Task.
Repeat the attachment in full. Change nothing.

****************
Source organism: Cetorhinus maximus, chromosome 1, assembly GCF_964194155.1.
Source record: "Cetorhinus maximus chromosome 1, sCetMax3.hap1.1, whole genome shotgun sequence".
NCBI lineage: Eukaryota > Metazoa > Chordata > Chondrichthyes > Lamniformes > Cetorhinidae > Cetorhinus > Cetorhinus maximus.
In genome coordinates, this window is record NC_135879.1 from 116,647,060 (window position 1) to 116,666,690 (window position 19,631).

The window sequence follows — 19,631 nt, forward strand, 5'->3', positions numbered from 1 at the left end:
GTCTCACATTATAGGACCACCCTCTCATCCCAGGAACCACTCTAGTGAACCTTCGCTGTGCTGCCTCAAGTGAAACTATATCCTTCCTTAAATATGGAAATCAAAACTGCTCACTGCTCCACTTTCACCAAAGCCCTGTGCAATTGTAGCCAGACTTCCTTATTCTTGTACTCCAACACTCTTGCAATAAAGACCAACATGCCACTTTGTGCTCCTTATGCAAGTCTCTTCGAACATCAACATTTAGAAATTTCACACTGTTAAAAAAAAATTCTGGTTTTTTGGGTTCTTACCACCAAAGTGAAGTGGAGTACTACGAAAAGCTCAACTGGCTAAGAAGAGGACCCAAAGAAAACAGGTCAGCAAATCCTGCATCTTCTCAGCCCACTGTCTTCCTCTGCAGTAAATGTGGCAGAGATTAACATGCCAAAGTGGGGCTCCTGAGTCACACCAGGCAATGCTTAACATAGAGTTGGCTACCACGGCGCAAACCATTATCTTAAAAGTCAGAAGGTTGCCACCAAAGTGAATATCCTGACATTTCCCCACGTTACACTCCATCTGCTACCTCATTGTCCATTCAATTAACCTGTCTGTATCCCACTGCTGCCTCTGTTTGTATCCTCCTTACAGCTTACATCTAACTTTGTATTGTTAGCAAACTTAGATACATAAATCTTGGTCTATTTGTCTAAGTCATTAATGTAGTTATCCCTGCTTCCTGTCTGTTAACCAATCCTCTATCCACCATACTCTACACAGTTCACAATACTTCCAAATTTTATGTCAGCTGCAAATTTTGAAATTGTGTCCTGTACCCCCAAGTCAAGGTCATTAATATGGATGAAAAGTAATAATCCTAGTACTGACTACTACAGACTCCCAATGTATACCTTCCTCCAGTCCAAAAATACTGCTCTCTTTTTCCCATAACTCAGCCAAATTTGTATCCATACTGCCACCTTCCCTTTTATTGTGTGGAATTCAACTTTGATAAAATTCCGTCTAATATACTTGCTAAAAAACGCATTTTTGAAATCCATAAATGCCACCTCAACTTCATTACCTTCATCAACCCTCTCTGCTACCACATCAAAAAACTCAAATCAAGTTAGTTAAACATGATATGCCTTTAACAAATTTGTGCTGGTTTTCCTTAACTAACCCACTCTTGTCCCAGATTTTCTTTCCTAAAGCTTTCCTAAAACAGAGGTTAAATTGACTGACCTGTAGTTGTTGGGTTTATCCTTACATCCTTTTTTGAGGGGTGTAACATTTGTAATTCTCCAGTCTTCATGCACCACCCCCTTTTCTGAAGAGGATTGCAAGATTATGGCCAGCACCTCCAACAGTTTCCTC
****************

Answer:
Source organism: Cetorhinus maximus, chromosome 1, assembly GCF_964194155.1.
Source record: "Cetorhinus maximus chromosome 1, sCetMax3.hap1.1, whole genome shotgun sequence".
NCBI lineage: Eukaryota > Metazoa > Chordata > Chondrichthyes > Lamniformes > Cetorhinidae > Cetorhinus > Cetorhinus maximus.
In genome coordinates, this window is record NC_135879.1 from 116,647,060 (window position 1) to 116,666,690 (window position 19,631).

The window sequence follows — 19,631 nt, forward strand, 5'->3', positions numbered from 1 at the left end:
GTCTCACATTATAGGACCACCCTCTCATCCCAGGAACCACTCTAGTGAACCTTCGCTGTGCTGCCTCAAGTGAAACTATATCCTTCCTTAAATATGGAAATCAAAACTGCTCACTGCTCCACTTTCACCAAAGCCCTGTGCAATTGTAGCCAGACTTCCTTATTCTTGTACTCCAACACTCTTGCAATAAAGACCAACATGCCACTTTGTGCTCCTTATGCAAGTCTCTTCGAACATCAACATTTAGAAATTTCACACTGTTAAAAAAAAATTCTGGTTTTTTGGGTTCTTACCACCAAAGTGAAGTGGAGTACTACGAAAAGCTCAACTGGCTAAGAAGAGGACCCAAAGAAAACAGGTCAGCAAATCCTGCATCTTCTCAGCCCACTGTCTTCCTCTGCAGTAAATGTGGCAGAGATTAACATGCCAAAGTGGGGCTCCTGAGTCACACCAGGCAATGCTTAACATAGAGTTGGCTACCACGGCGCAAACCATTATCTTAAAAGTCAGAAGGTTGCCACCAAAGTGAATATCCTGACATTTCCCCACGTTACACTCCATCTGCTACCTCATTGTCCATTCAATTAACCTGTCTGTATCCCACTGCTGCCTCTGTTTGTATCCTCCTTACAGCTTACATCTAACTTTGTATTGTTAGCAAACTTAGATACATAAATCTTGGTCTATTTGTCTAAGTCATTAATGTAGTTATCCCTGCTTCCTGTCTGTTAACCAATCCTCTATCCACCATACTCTACACAGTTCACAATACTTCCAAATTTTATGTCAGCTGCAAATTTTGAAATTGTGTCCTGTACCCCCAAGTCAAGGTCATTAATATGGATGAAAAGTAATAATCCTAGTACTGACTACTACAGACTCCCAATGTATACCTTCCTCCAGTCCAAAAATACTGCTCTCTTTTTCCCATAACTCAGCCAAATTTGTATCCATACTGCCACCTTCCCTTTTATTGTGTGGAATTCAACTTTGATAAAATTCCGTCTAATATACTTGCTAAAAAACGCATTTTTGAAATCCATAAATGCCACCTCAACTTCATTACCTTCATCAACCCTCTCTGCTACCACATCAAAAAACTCAAATCAAGTTAGTTAAACATGATATGCCTTTAACAAATTTGTGCTGGTTTTCCTTAACTAACCCACTCTTGTCCCAGATTTTCTTTCCTAAAGCTTTCCTAAAACAGAGGTTAAATTGACTGACCTGTAGTTGTTGGGTTTATCCTTACATCCTTTTTTGAGGGGTGTAACATTTGTAATTCTCCAGTCTTCATGCACCACCCCCTTTTCTGAAGAGGATTGCAAGATTATGGCCAGCACCTCCAACAGTTTCCTC